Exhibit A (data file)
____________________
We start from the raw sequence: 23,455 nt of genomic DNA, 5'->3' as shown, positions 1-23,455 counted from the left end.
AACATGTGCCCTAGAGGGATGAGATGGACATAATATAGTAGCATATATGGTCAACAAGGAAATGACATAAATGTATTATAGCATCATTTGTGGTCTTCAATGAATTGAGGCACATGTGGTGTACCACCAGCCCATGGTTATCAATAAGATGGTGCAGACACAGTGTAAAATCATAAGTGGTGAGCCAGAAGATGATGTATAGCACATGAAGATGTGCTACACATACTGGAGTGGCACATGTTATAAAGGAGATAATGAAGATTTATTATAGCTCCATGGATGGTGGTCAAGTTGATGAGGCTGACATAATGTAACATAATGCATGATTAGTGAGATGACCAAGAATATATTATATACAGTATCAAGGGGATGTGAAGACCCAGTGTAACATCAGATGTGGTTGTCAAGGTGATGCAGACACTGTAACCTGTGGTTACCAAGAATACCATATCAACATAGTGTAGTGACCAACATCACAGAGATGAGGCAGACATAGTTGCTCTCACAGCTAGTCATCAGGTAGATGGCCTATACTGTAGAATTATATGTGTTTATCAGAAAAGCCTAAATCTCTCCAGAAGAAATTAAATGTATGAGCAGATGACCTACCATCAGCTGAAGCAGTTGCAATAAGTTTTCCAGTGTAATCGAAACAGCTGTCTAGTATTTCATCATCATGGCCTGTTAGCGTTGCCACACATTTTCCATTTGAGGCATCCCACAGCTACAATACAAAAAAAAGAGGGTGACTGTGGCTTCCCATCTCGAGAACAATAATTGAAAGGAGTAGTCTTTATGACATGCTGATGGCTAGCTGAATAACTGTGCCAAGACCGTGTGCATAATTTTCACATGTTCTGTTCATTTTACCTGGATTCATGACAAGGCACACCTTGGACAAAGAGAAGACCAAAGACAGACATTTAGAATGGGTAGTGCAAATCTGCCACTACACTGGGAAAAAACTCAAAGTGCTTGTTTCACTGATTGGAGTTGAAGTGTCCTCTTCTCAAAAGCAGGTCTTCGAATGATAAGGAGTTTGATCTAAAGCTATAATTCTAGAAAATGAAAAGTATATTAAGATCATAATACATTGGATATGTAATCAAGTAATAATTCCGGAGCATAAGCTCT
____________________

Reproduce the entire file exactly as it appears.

We start from the raw sequence: 23,455 nt of genomic DNA, 5'->3' as shown, positions 1-23,455 counted from the left end.
AACATGTGCCCTAGAGGGATGAGATGGACATAATATAGTAGCATATATGGTCAACAAGGAAATGACATAAATGTATTATAGCATCATTTGTGGTCTTCAATGAATTGAGGCACATGTGGTGTACCACCAGCCCATGGTTATCAATAAGATGGTGCAGACACAGTGTAAAATCATAAGTGGTGAGCCAGAAGATGATGTATAGCACATGAAGATGTGCTACACATACTGGAGTGGCACATGTTATAAAGGAGATAATGAAGATTTATTATAGCTCCATGGATGGTGGTCAAGTTGATGAGGCTGACATAATGTAACATAATGCATGATTAGTGAGATGACCAAGAATATATTATATACAGTATCAAGGGGATGTGAAGACCCAGTGTAACATCAGATGTGGTTGTCAAGGTGATGCAGACACTGTAACCTGTGGTTACCAAGAATACCATATCAACATAGTGTAGTGACCAACATCACAGAGATGAGGCAGACATAGTTGCTCTCACAGCTAGTCATCAGGTAGATGGCCTATACTGTAGAATTATATGTGTTTATCAGAAAAGCCTAAATCTCTCCAGAAGAAATTAAATGTATGAGCAGATGACCTACCATCAGCTGAAGCAGTTGCAATAAGTTTTCCAGTGTAATCGAAACAGCTGTCTAGTATTTCATCATCATGGCCTGTTAGCGTTGCCACACATTTTCCATTTGAGGCATCCCACAGCTACAATACAAAAAAAAGAGGGTGACTGTGGCTTCCCATCTCGAGAACAATAATTGAAAGGAGTAGTCTTTATGACATGCTGATGGCTAGCTGAATAACTGTGCCAAGACCGTGTGCATAATTTTCACATGTTCTGTTCATTTTACCTGGATTCATGACAAGGCACACCTTGGACAAAGAGAAGACCAAAGACAGACATTTAGAATGGGTAGTGCAAATCTGCCACTACACTGGGAAAAAACTCAAAGTGCTTGTTTCACTGATTGGAGTTGAAGTGTCCTCTTCTCAAAAGCAGGTCTTCGAATGATAAGGAGTTTGATCTAAAGCTATAATTCTAGAAAATGAAAAGTATATTAAGATCATAATACATTGGATATGTAATCAAGTAATAATTCCGGAGCATAAGCTCT